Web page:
After a long term marriage, when divorce occurs when people are older and getting to the time of retirement, the issues of alimony and equitable distribution require planning for retirement.

If someone is getting divorced at age 55 who is married for 25 years but can retire at 67, the alimony may stop at retirement. Can the dependent spouse manage financially? Other assets such as retirement savings, a house, and pensions need to be equitably divided. The key is what is equitable? Fifty/fifty split of such assets may not be equitable if alimony is going to stop and the dependent spouse is expected to live for several years without the alimony before he or she can retire.

The Court will consider:

  1. The ages of the parties at the time of the application for retirement;
  2. The ages of the parties at the time of the marriage or civil union and their ages at the time of the alimony award;
  3. The degree and duration of the economic dependency of the recipient upon the pay or during the marriage or civil union;
  4. Whether the recipient has foregone or relinquished or otherwise sacrificed claims, rights or property in exchange for a more substantial or longer alimony award;
  5. The duration or amount of alimony already paid;
  6. The health of the parties at the time of the retirement application;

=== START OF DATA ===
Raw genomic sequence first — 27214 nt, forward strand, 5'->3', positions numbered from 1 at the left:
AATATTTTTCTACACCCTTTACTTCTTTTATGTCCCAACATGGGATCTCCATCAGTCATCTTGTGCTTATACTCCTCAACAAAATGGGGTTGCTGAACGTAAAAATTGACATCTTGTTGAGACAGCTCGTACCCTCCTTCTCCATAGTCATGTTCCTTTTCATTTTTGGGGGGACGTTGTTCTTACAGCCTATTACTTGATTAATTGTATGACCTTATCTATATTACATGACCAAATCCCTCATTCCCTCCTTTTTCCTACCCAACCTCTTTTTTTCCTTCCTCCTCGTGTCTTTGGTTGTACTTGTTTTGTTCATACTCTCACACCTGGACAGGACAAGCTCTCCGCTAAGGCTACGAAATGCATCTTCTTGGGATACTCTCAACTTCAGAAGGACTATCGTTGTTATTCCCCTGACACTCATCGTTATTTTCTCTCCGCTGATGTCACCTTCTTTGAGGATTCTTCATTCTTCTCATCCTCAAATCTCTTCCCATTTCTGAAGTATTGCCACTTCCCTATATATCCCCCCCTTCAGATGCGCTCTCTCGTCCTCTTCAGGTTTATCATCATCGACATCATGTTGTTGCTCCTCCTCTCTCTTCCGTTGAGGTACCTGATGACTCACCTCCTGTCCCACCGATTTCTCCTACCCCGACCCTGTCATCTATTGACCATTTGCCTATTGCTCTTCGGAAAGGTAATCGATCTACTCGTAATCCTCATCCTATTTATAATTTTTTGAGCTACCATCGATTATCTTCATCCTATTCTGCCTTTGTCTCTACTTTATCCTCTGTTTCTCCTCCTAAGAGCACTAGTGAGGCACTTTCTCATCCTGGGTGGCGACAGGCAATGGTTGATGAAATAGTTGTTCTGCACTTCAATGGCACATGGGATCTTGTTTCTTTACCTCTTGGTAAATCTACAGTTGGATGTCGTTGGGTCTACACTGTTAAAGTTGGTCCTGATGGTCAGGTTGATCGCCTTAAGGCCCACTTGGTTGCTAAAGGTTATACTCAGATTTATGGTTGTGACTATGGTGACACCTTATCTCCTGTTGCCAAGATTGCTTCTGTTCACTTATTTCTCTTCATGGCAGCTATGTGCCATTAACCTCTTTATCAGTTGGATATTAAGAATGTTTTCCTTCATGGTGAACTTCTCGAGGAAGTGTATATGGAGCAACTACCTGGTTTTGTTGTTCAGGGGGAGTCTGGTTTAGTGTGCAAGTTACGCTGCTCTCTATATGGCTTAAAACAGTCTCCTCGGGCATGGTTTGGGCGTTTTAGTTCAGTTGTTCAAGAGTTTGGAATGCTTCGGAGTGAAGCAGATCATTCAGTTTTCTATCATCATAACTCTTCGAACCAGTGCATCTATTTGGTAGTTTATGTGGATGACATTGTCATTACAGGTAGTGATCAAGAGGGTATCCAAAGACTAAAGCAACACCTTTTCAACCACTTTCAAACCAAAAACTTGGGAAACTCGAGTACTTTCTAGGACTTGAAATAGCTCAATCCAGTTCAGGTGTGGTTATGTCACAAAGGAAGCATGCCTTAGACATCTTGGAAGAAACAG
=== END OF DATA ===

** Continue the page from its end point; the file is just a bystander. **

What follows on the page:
7. Assets of the parties at the time of the retirement application;
  8. Whether the recipient has reached full retirement age as defined by Social Security;
  9. Sources of income, both earned and unearned, of the parties;
  10. The ability of the recipient to have saved adequately for retirement

It is important to view the future reasonably and in good faith. Alimony in New Jersey is not based on a formula and is fact sensitive. Alimony is taxable to the recipient and deductible to the payer.

Tanya N. Helfand, Esq. handles Family Law in NY and NJ, Bankruptcy, Municipal Court defense, Worker’s Compensation and Department of Child Protection and Permanency parental representation. We have a consultation. She is a Certified Matrimonial Attorney and mediator. The firm welcomes your questions and inquiries. Everything is confidential. This article is not legal advice. Please consult an attorney.